With no official figure of the number of pigeons in the city, the Bombay Natural History Society (BNHS) has initiated a pigeon count this week. The group has organised a platform for bird watchers, ornithologists and all nature lovers to record and report pigeons in their vicinity. According to BNHS, an exponential rise of pigeons has possibly also given rise to several diseases in the city. The objective of the exercise is to gather data about this common bird and study its ecology and behaviour.
“The BNHS has organised a count of rock pigeons throughout this week under its Common Bird Monitoring Programme. Bird watchers can count pigeons around kabutar khaanas or any place that hosts large groups of pigeons,” a statement issued by the BNHS read.
The Rock Pigeon (Columba livia) is now commonly sighted in large numbers in urban as well as rural areas. Though their original habitat is cliffs and rocky coasts, rapid urbanisation with construction of tall buildings offer plenty of space for nesting to pigeons, the BNHS said.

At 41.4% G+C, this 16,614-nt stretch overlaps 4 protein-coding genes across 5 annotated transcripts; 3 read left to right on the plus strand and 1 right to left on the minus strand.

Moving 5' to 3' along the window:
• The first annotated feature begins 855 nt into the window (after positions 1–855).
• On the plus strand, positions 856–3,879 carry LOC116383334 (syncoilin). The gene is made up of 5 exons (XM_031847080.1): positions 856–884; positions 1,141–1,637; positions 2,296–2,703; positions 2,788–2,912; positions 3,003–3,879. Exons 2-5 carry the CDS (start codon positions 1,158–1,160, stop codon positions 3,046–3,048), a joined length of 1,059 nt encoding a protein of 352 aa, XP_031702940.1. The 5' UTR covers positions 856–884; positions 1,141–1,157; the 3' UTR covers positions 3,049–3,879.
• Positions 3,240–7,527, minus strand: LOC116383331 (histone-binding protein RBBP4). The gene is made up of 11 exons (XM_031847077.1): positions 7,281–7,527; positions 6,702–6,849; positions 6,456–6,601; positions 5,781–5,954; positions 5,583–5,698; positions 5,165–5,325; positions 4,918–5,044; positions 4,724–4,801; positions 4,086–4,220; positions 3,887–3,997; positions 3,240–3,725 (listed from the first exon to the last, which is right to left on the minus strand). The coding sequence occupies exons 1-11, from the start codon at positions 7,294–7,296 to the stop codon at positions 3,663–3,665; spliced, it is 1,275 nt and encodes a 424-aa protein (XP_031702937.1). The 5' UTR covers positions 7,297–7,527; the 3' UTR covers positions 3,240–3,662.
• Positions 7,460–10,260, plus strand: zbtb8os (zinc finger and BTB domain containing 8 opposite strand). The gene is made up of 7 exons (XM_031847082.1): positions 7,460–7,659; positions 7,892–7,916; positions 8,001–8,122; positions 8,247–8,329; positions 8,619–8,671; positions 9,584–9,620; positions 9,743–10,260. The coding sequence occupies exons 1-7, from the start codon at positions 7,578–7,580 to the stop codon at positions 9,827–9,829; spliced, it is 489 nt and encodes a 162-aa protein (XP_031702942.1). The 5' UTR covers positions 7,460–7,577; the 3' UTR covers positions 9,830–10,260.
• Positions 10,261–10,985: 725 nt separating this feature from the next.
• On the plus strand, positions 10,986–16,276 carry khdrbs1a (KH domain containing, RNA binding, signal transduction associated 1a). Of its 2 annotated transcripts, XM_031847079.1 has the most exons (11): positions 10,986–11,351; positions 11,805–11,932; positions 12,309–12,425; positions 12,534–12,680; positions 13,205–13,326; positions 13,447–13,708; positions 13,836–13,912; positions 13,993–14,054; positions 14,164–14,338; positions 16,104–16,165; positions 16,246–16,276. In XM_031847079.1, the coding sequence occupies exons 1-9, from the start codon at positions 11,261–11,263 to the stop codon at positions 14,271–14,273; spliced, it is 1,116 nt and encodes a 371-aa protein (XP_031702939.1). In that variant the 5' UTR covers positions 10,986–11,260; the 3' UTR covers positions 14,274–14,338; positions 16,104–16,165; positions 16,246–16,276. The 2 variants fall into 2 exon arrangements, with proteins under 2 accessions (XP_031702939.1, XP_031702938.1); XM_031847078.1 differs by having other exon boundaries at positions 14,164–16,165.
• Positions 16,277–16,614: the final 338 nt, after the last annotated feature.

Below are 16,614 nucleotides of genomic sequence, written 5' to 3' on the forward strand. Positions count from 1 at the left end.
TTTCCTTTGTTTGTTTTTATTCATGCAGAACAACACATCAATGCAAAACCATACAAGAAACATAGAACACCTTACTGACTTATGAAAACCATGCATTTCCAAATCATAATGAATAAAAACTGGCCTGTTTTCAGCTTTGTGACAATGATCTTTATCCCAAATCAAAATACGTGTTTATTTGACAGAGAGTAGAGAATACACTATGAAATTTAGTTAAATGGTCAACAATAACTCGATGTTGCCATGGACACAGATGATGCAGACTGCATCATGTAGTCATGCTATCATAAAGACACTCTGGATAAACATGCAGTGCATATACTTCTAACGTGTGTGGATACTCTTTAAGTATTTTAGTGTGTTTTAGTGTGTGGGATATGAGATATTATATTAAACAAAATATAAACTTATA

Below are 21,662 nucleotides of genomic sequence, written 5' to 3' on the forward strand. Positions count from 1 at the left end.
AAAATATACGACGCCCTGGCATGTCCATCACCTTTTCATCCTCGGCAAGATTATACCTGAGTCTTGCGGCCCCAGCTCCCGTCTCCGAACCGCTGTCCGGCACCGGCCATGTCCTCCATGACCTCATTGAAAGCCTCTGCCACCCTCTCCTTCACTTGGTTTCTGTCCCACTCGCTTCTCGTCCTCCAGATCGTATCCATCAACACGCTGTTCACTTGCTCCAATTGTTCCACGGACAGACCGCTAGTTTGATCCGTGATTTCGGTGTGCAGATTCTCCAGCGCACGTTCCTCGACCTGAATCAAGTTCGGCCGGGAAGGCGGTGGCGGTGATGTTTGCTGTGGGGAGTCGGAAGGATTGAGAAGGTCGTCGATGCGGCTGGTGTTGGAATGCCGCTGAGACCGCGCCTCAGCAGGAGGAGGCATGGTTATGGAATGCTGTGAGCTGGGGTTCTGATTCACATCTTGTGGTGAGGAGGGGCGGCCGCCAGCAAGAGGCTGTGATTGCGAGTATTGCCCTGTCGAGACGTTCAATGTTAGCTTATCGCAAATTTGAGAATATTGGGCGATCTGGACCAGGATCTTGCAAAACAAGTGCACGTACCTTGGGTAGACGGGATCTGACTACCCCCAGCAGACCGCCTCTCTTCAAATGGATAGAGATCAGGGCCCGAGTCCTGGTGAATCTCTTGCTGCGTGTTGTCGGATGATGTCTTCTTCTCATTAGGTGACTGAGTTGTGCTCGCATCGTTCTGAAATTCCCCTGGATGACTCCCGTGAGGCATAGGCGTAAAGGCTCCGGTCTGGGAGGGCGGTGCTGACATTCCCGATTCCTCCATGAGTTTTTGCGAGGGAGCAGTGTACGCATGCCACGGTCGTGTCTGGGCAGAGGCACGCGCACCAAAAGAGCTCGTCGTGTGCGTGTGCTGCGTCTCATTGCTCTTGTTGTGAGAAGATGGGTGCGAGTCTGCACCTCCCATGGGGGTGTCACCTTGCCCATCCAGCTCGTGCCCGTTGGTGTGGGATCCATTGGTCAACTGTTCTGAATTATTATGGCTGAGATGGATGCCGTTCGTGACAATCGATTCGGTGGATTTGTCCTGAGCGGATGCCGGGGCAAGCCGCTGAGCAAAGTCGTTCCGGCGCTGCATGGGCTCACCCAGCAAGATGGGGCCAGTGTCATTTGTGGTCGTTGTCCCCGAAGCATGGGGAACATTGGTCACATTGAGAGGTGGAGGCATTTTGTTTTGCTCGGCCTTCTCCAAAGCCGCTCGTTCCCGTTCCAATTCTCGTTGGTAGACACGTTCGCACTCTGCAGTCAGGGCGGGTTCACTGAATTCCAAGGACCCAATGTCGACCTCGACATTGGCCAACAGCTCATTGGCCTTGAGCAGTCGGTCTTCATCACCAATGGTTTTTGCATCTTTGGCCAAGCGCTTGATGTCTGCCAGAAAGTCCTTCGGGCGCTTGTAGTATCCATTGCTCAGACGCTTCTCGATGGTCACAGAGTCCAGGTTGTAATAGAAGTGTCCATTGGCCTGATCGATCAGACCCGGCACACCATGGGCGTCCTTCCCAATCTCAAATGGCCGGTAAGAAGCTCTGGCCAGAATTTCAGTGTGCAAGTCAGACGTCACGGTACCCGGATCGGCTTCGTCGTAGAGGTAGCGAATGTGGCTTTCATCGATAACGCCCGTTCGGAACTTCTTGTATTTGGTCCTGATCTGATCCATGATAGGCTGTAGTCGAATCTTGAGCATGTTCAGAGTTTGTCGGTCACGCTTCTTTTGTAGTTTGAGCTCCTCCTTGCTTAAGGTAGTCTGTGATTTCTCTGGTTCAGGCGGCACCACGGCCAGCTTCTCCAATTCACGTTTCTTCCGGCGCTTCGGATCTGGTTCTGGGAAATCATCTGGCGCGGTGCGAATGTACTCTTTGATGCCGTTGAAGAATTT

“‘Kabutar khaanas’ have been established in a number of places to feed pigeons regularly which attract large congregation of these birds. People feed pigeons for a variety of reasons, including cultural and religious. There is a growing concern over rapid increase in the population of rock pigeons which might directly affect people living nearby. There have been discussions about diseases being spread due to pigeons but sufficient data is not available for further analysis,” read a statement by BNHS.
Bird watchers can send collected data to firstname.lastname@example.org along with the GPS location from where the picture was sent.
The data collection will end on May 28.